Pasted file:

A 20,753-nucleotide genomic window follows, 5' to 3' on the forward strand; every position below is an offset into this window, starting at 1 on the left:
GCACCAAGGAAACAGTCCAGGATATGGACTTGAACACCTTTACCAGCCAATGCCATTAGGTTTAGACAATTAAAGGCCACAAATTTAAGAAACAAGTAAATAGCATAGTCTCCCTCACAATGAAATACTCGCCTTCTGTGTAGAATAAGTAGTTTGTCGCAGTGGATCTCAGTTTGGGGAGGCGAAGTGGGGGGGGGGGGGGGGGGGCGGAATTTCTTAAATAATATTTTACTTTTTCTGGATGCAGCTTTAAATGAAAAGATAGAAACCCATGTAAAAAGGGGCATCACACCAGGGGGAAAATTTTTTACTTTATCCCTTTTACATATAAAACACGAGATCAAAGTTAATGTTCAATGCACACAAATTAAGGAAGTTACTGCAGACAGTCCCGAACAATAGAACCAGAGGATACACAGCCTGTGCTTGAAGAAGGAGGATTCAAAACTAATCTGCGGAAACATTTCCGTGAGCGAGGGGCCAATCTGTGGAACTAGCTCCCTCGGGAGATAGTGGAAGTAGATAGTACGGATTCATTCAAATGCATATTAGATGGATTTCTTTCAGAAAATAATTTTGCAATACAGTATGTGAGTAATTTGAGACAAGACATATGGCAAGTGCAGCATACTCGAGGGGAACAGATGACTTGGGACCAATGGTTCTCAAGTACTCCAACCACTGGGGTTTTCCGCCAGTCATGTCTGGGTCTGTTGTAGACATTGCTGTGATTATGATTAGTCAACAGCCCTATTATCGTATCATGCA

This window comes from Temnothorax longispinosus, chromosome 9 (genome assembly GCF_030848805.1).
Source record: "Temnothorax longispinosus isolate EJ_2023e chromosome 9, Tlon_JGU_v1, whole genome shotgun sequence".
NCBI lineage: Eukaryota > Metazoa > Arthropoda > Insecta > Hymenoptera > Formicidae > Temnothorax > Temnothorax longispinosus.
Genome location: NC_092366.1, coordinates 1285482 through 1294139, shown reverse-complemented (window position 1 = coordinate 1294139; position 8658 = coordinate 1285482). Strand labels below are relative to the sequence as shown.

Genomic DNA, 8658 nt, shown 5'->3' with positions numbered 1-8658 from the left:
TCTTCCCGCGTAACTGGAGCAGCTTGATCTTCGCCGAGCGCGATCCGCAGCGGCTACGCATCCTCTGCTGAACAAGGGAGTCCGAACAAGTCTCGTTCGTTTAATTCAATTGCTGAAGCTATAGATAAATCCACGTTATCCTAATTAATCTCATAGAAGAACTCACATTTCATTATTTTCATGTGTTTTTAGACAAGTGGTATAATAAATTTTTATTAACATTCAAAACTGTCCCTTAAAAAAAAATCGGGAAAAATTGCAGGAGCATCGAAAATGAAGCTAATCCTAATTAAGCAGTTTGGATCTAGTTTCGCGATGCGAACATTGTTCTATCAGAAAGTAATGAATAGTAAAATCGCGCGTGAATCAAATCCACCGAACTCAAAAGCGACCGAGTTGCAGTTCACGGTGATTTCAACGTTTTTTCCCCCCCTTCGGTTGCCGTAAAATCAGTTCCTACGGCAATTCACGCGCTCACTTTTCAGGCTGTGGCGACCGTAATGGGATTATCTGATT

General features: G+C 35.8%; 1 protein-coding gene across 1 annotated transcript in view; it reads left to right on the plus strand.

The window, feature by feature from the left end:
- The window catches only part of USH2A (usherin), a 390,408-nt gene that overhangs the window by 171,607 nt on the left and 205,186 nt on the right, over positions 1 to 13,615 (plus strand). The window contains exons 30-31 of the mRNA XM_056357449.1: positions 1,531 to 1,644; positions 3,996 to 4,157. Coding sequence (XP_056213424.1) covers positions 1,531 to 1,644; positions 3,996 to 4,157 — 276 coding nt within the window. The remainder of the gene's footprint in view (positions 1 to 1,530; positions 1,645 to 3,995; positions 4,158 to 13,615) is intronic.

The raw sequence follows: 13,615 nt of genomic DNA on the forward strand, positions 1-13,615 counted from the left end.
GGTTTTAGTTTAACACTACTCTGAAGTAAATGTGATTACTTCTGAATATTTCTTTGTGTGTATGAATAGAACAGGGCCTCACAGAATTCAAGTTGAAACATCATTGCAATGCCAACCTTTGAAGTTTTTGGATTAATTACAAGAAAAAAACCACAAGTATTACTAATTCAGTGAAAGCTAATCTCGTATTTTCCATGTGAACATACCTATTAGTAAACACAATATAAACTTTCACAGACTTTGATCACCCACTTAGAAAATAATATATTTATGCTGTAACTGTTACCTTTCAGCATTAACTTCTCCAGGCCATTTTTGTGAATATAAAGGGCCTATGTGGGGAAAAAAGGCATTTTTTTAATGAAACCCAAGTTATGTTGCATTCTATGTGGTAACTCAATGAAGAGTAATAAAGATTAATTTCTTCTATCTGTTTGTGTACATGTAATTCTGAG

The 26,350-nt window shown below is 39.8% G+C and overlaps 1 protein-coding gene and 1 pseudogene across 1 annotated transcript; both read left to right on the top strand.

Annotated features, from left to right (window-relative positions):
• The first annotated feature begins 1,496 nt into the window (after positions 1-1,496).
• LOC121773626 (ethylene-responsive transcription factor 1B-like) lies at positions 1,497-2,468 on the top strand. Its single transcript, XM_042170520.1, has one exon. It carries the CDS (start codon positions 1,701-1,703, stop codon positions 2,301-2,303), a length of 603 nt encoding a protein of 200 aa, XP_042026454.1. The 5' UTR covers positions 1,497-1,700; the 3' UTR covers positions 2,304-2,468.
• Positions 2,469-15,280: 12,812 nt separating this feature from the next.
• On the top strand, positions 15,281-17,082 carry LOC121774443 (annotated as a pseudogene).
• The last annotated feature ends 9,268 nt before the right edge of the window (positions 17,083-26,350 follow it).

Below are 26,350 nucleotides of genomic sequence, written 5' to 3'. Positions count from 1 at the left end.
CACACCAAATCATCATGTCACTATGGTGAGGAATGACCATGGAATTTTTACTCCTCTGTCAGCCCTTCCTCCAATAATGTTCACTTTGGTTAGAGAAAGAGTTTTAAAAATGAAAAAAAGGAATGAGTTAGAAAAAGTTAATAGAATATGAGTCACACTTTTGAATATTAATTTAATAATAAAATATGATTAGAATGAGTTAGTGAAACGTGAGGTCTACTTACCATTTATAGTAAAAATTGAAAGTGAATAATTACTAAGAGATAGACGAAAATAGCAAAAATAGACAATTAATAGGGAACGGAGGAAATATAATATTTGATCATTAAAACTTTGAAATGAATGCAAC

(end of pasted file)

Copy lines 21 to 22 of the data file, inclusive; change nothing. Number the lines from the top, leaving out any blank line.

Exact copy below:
Below are 26,350 nucleotides of genomic sequence, written 5' to 3'. Positions count from 1 at the left end.
CACACCAAATCATCATGTCACTATGGTGAGGAATGACCATGGAATTTTTACTCCTCTGTCAGCCCTTCCTCCAATAATGTTCACTTTGGTTAGAGAAAGAGTTTTAAAAATGAAAAAAAGGAATGAGTTAGAAAAAGTTAATAGAATATGAGTCACACTTTTGAATATTAATTTAATAATAAAATATGATTAGAATGAGTTAGTGAAACGTGAGGTCTACTTACCATTTATAGTAAAAATTGAAAGTGAATAATTACTAAGAGATAGACGAAAATAGCAAAAATAGACAATTAATAGGGAACGGAGGAAATATAATATTTGATCATTAAAACTTTGAAATGAATGCAAC